Frank Pignanelli & LaVarr Webb: National, local elections offer chance for predictions

National and local politics are offering Utahns tasty summer treats. We suggest our favorite political popsicles.

After the first big GOP debate Thursday night, is Donald Trump still atop the Republican pack, or is he in trouble?

Pignanelli: “There’s just one present under the Christmas tree … it’s all a columnist could ever hope for: the first Republican debate!” — Eugene Robinson, The Washington Post

Although political observers — and especially me — disdain Trump, we were grateful for his performance (no other word describes it) on the debate stage. He transformed a potential snooze fest into a frolicking cage match. Trump did not retreat, and he alone adhered to the important rule of political discourse: answer the question you want to answer, not the one actually asked.

Trump incurred serious blows from the debate panel. If he continues a top-tier position in polling after this roasting, national Republicans have a serious dilemma with the brazen billionaire, and his possible third party candidacy.

Webb: Trump crashed and burned. He can’t handle the big time. He was his usual pompous, arrogant and bombastic self. He would be a disaster as the Republican nominee and a bigger disaster as president. He’s probably the only Republican candidate who would make a lot of Republicans vote for Hillary Clinton.

Who were other winners and losers in the debates?

Pignanelli: Debate sponsor FoxNews essentially held the first party primary by culling the herd. The well-organized event firmly established the network’s role in determining the GOP nominee. Sen. Rand Paul feistily pushed against Trump, Chris Christie and others. Many mainstream Republicans viewed Jeb Bush as "presidential." Pundits are praising Carly Fiona (who dominated the second tier debate), Sen. Marco Rubioand Gov. John Kasich. Hillary Clinton fared well because most jabs against her were forgettable. Candidates were well prepared, played to their base and avoided any fatal mistakes.

Many debaters threw the usual cheap shots against lobbyists, claiming my profession is to blame for government ills. (This hypocrisy — which extends to both parties — does not prevent them from begging my colleagues for contributions.)

Webb: I’m not looking for ideological purity or who can best pander to the far right. I’m looking for a conservative candidate, an adult in the room, who can win support of mainstream Americans and beat Hillary Clinton.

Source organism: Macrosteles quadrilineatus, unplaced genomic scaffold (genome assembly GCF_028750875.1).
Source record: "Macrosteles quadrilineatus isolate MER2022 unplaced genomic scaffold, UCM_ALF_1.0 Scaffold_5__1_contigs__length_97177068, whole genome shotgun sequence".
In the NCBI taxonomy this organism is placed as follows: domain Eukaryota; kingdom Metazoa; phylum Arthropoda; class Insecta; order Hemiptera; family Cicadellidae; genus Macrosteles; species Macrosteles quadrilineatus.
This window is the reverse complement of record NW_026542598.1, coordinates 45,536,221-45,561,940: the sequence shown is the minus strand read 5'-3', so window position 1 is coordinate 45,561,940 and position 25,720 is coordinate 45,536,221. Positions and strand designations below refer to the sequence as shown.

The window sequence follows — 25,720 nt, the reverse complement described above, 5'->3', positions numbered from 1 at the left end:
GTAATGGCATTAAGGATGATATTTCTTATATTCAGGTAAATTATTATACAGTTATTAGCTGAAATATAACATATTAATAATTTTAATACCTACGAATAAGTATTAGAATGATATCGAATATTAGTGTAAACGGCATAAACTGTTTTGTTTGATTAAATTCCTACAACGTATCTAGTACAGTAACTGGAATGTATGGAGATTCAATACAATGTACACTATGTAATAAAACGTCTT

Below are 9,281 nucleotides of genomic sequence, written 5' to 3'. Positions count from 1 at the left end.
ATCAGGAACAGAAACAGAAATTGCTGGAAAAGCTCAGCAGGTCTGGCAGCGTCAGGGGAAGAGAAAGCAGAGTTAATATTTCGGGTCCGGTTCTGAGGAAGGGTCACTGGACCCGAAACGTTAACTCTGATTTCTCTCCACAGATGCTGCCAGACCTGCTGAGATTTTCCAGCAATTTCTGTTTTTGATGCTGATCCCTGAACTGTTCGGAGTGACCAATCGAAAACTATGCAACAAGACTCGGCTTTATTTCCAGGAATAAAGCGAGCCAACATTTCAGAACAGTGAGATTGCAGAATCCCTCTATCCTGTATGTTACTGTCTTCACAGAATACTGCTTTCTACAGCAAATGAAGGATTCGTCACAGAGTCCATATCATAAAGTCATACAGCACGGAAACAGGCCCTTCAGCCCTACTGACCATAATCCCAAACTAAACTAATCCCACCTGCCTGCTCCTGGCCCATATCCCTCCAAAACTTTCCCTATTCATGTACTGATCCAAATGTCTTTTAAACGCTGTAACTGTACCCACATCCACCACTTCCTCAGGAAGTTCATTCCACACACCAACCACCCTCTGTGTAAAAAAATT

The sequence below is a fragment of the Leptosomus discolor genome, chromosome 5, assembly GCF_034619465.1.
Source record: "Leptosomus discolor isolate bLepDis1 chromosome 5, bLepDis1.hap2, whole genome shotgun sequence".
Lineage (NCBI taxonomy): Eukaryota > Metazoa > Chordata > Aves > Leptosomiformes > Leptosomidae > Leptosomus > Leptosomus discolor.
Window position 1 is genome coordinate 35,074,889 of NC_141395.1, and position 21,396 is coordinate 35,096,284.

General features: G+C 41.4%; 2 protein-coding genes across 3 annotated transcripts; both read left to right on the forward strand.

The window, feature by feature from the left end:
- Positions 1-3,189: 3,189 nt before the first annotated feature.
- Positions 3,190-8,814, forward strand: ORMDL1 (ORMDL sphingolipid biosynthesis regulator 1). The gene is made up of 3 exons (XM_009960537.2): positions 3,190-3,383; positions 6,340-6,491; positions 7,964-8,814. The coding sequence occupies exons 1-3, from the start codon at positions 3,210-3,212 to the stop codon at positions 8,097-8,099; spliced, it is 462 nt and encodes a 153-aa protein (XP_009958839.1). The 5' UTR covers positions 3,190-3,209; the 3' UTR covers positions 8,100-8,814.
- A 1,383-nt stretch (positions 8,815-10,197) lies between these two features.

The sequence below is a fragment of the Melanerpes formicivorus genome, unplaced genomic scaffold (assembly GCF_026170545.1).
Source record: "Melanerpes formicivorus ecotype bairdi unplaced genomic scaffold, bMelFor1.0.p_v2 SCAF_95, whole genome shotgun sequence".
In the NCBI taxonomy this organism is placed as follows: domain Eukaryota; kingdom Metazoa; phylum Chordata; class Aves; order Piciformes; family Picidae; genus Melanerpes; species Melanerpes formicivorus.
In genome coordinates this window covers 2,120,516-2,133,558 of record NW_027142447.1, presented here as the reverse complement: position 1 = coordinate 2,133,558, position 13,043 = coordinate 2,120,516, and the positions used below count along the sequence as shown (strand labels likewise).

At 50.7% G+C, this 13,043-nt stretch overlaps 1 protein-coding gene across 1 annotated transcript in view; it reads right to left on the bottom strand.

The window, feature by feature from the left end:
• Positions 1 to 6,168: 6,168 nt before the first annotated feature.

I saw a number of candidates who fit that model, among them Bush, Kasich, Christie, Fiorina, Rubio and Scott Walker (although Walker’s extreme no-exceptions position on abortion is a problem). They demonstrated leadership, poise and a strong grasp of the issues. I think the race is between those six. Any of them would be a far better president than Clinton.

Among the 16 non-Trump candidates, no clear star emerged, although Fiorina probably helped herself the most Thursday night, jumping from the bottom tier into the top tier of candidates. She was terrific. Bush was a winner because he held his own. With a lot of money and staying power, all he had to do was show up and avoid mistakes.

Bobby Jindal and Rick Perry did OK in the early debate. Mike Huckabee and Ben Carson were impressive, but won’t win the nomination. Ted Cruzpandered too much to the far right and has a very narrow base. Clinton would love to run against him. I like Lindsay Graham and George Pataki, but they won’t emerge from the third tier. Jim Gilmore, Rand Paul and Rick Santorum are capable guys, but will end up as also-rans.

The municipal primary election is Tuesday. What should we be watching for in the Salt Lake mayoral race?

Pignanelli: Politicos are scrutinizing the race for multiple curiosities. Incumbent Ralph Becker was in good shape until the police chief debacle, which moved a chunk of his voters to “undecided.” Can Jackie Biskupski claim them, or has the last-minute push by Becker stopped the hemorrhaging? The Capital City has never experienced local PACs spending gobs of money to influence municipal elections.

But this year moneyed interests — tied to billboard advertisers and developers — are carpet-bombing against Becker.

Many pundits are predicting a primary victory for Biskupski, guaranteeing a hotly contested general election. The real nerds (like us) will be analyzing various results: voter turnout for the first all-mail election, the performance by each candidate in the different districts, post-election surveys (since exit polls will not exist). Elections are changing in Utah, and what happens this year in Salt Lake City as to voter turnout, social media tools, SuperPACs and other new campaign tools, will signal trends for 2016.

Webb: Becker and Biskupski will continue into the final election. Becker hasn’t had a great election year so far, and it could get worse if Biskupski wins or comes close in the primary. Becker’s challenge is that the votes that go to the other three candidates in the primary will likely go to Biskupski in the final election.

Still, Becker will have a lot more money and he’s a strong grass-roots campaigner. He also has solid support among key business leaders. He still has a fighting chance to win a third term.